Horror of watching mate die in workplace tragedy lingers
BRIAN Mace watched the man he regarded as a brother die in a horrific workplace incident more than two years ago.
It was one of two workplace fatalities in as many days and a tragedy from which the 68-year-old has never recovered.
Employed as a truck driver and delivering pipes at a works depot in Chinchilla, Mr Mace was one of the first on scene when his best mate, Billy Joe Watts, was crushed and killed instantly by a 900kg metal pipe.
"I tried to find signs of life on him; there was no pulse, nothing," Mr Mace said.
"It was instantaneous. It knocked me around pretty bad.
"We were very close mates; he was like a brother to me."
Two days earlier, on Yuleba North Rd, another colleague Adrian Steppens died in a horrific car crash.
Mr Mace knew Mr Steppens well, having worked closely with him.
But it was watching Mr Watts, known to friends as BJ, die that left him psychologically shattered.
Mr Mace has since been diagnosed with Post Traumatic Stress Disorder and, for the past 12 months, has been unable to work.
"I tried to keep going, tried to shut everything out but I couldn't," he said.
No longer able to drive trucks, which he had done for more than 40 years, Mr Mace has taken to farming his land and taking each day as it comes.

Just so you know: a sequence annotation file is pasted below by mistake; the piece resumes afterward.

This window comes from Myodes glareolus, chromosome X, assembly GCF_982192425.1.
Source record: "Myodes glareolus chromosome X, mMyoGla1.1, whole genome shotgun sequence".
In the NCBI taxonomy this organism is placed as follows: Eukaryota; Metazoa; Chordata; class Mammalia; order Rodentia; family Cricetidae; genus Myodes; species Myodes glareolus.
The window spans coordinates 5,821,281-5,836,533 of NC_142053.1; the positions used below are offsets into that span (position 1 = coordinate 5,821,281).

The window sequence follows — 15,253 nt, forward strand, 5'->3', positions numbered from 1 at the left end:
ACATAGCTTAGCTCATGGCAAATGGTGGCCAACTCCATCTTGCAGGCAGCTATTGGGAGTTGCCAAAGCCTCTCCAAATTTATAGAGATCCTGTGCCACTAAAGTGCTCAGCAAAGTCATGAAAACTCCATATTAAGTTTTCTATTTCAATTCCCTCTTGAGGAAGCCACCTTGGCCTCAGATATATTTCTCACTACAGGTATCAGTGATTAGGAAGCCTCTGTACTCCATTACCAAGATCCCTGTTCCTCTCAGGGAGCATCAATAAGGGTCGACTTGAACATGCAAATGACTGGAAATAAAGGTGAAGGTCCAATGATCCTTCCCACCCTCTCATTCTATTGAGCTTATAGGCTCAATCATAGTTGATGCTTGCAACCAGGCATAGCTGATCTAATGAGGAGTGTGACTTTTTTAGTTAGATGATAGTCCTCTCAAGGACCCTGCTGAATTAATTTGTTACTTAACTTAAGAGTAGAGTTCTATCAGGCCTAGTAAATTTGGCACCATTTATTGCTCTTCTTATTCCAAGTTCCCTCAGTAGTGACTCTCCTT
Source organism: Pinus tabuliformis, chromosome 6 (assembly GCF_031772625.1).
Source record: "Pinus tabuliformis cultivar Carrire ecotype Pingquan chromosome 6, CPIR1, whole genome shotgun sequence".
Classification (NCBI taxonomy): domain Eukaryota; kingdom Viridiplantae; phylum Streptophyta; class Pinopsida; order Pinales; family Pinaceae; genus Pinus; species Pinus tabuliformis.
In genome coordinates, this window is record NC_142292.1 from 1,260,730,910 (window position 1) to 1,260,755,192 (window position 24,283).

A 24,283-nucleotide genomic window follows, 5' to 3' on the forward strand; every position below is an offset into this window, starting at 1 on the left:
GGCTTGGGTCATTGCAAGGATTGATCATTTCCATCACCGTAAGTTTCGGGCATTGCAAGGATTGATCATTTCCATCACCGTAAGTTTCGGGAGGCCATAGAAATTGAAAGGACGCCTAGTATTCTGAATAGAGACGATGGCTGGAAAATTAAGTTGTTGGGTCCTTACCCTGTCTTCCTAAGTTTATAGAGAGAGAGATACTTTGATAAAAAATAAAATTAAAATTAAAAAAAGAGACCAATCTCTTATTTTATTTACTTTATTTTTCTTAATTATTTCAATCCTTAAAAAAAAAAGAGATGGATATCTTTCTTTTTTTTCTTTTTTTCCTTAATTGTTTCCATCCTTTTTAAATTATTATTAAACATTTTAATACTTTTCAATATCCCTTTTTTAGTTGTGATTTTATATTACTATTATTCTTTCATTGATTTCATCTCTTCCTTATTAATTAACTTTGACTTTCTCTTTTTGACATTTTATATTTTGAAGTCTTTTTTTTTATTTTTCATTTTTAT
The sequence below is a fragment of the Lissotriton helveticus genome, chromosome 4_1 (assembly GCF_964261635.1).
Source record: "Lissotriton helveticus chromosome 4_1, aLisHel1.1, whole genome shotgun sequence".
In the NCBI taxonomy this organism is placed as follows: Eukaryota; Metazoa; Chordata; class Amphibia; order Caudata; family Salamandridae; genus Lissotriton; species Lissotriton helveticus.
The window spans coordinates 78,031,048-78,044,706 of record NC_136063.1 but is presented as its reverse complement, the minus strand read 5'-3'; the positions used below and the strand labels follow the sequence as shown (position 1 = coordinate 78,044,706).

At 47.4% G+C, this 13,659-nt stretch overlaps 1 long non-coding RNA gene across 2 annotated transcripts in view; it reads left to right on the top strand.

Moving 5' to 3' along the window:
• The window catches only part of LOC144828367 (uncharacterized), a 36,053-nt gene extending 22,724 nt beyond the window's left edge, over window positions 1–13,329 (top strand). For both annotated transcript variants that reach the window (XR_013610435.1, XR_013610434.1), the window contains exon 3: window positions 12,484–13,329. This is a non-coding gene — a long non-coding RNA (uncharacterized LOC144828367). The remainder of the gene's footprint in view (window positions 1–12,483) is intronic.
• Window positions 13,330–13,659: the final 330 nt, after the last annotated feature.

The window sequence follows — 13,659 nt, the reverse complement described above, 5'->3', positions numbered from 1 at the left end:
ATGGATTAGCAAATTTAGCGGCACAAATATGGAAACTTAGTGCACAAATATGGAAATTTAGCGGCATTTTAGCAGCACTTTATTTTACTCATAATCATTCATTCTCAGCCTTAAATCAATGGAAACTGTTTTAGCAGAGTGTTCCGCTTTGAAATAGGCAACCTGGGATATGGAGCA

He struggles psychologically each day and has shared his story to show the gravity of mental impacts of workplace incidents.
"I wish it was a physical injury because you can get over that," he said.
A co-worker who witnessed the same incident fell into a life of crime, acting as a drug courier and was jailed earlier this month.
Maurice Blackburn associate Allison Grimley, who is an advocate for National Safe Work Month, said both physical and psychological injuries could have lingering impacts on workers.
"Like any work-related injury, psychological injuries often have a lifelong impact on the individual and can also take a huge toll on their loved ones and colleagues," she said.
National Safe Work Month runs throughout October.